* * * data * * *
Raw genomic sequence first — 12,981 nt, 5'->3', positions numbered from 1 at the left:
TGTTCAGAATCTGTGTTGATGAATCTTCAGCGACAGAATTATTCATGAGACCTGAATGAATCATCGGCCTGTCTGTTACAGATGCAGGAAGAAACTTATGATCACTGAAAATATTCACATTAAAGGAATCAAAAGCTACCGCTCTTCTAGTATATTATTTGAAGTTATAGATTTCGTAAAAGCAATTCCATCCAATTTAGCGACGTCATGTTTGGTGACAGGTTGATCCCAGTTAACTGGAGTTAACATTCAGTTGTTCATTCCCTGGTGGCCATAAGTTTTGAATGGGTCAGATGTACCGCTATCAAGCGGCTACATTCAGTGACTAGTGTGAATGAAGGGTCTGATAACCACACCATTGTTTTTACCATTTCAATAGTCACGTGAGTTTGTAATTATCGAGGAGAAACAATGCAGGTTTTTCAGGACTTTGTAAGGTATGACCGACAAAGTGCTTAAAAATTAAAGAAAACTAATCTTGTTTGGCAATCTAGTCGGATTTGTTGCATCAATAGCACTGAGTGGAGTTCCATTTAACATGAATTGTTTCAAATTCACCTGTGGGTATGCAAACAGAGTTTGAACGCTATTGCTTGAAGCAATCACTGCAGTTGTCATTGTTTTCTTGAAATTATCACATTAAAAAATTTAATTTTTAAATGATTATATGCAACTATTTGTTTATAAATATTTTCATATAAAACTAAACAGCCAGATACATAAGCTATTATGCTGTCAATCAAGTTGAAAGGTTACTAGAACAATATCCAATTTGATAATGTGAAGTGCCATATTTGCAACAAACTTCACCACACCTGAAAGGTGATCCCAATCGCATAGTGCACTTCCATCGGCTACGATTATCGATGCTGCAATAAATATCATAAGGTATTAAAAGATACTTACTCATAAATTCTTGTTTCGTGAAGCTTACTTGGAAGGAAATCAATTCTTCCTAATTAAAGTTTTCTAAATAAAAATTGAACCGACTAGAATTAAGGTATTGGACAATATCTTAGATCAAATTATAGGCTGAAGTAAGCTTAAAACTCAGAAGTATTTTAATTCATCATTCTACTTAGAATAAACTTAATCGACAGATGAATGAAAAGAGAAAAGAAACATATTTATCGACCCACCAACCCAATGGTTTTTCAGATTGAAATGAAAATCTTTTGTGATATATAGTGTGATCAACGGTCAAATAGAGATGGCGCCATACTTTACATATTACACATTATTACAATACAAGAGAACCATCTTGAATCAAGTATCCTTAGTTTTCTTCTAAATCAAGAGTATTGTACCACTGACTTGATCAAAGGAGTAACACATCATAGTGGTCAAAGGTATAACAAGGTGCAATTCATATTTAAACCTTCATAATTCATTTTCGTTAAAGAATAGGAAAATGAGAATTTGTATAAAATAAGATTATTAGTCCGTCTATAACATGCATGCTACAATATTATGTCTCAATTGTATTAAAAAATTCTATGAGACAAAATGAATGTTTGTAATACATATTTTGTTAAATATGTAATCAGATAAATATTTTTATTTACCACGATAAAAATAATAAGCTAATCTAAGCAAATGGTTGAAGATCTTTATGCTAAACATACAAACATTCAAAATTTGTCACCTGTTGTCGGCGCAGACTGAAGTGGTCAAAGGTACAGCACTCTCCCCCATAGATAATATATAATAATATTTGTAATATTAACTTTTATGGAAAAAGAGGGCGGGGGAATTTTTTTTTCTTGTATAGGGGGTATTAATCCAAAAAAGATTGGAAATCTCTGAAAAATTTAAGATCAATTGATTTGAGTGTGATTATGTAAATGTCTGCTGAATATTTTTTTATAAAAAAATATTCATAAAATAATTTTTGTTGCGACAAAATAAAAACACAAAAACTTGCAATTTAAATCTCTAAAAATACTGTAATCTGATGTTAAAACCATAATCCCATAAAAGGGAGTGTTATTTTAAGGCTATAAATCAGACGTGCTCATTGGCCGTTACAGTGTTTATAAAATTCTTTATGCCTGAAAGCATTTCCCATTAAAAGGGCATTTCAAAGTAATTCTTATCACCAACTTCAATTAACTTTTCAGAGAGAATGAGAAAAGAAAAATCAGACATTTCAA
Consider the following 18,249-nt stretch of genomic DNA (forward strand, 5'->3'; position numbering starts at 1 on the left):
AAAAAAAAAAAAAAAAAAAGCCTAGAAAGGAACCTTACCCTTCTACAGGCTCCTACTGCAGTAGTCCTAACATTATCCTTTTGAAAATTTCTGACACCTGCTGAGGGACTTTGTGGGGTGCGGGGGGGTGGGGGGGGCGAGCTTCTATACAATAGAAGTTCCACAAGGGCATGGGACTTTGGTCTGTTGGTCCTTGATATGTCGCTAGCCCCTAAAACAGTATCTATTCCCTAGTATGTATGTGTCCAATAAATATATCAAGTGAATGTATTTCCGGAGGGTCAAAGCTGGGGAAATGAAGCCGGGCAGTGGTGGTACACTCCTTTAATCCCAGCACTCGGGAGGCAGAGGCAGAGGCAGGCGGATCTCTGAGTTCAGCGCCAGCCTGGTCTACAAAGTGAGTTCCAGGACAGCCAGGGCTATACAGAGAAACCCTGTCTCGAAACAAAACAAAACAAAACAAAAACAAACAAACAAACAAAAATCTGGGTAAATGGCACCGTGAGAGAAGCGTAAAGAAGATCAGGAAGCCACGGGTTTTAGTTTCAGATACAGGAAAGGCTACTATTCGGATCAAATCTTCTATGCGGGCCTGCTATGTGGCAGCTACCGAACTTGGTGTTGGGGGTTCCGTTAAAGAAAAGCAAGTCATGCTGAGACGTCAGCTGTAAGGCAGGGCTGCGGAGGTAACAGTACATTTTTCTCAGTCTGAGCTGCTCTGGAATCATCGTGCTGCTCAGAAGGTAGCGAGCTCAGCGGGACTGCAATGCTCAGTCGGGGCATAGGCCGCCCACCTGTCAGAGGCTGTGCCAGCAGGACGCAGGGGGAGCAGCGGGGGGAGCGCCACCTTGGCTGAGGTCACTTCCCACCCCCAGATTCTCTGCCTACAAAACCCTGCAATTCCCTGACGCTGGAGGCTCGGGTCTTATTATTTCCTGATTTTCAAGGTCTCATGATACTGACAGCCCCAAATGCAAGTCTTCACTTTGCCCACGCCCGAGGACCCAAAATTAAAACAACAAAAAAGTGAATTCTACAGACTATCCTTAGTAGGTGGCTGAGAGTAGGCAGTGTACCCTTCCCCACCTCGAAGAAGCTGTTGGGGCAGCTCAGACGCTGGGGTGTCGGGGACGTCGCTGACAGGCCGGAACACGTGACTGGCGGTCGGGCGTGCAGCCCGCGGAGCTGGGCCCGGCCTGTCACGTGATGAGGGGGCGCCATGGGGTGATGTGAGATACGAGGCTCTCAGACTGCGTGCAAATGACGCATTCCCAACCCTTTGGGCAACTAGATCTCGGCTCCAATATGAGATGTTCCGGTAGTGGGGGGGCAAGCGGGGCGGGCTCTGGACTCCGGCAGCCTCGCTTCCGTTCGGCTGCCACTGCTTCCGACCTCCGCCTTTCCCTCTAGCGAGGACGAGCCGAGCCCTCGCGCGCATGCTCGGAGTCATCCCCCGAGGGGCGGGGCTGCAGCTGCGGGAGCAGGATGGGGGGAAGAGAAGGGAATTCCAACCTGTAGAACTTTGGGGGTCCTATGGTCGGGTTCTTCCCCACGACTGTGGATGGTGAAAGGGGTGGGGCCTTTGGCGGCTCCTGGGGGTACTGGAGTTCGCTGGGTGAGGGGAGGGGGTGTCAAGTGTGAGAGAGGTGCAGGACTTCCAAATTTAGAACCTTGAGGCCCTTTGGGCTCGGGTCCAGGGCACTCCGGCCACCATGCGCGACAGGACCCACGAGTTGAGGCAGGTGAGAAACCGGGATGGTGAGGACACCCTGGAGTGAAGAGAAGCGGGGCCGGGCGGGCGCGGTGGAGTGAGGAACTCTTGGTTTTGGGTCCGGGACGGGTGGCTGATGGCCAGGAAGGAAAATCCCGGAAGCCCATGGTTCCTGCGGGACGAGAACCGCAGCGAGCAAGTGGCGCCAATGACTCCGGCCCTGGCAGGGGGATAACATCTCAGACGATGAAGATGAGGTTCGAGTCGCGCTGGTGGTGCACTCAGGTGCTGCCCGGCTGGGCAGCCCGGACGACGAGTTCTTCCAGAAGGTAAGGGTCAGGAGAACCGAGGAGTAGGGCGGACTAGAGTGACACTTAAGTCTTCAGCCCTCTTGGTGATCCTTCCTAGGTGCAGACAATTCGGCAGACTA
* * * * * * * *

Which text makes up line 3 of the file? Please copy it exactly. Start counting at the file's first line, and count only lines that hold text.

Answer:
Consider the following 18,249-nt stretch of genomic DNA (forward strand, 5'->3'; position numbering starts at 1 on the left):